Tuesday, July 8, 2008
New Yorkers celebrated end of slavery on July 5th
While visiting in New York over the 4th of July weekend, I learned that many African Americans there were celebrating the 181th anniversary of the abolition of slavery on July 5th, the day after the American Independence from Great Britain. In fact, New York was 2nd in the country besides South Carolina for holding the largest number of slaves which played a role in the building of New York.
Slavery officially ended in the state of New York on July 4, 1827 which was about 35 years before President Abraham Lincoln signed the 13th Amendment in 1865, abolishing slavery in the entire U.S.
On July 5, 1827, over 4,000 blacks in New York City marched along Broadway, preceded by an honor guard on horseback and a grand marshal carrying a drawn sword. The parade wound through the downtown streets to the African Zion Church, where the abolitionist leader William Hamilton declared, "This day we stand redeemed from a bitter thralldom."
African Americans in New York chose to celebrate the 5th of July versus the 4th of July for fear of violent threats from whites and because African americans were not actually freed in 1776.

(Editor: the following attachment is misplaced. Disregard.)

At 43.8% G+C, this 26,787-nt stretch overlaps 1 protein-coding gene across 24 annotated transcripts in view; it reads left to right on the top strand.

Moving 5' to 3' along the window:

While I was in New York this past weekend, The Lefferts Historic House, the former home to a family that owned 10 slaves was where one of the main events commemorating the freedom of countless slaves was held. The event attracted people of all background and featured music including the bang of drums and the rattle of gourds, and re-enactments.
Again, I learned something new this past weekend because while New Yorkers still celebrate Juneteenth like many other African Americans around the country in rememberance of Emanicipation from slavery, they also commemorate July 5th, since slavery came for New Yorkers on July 4, 1827.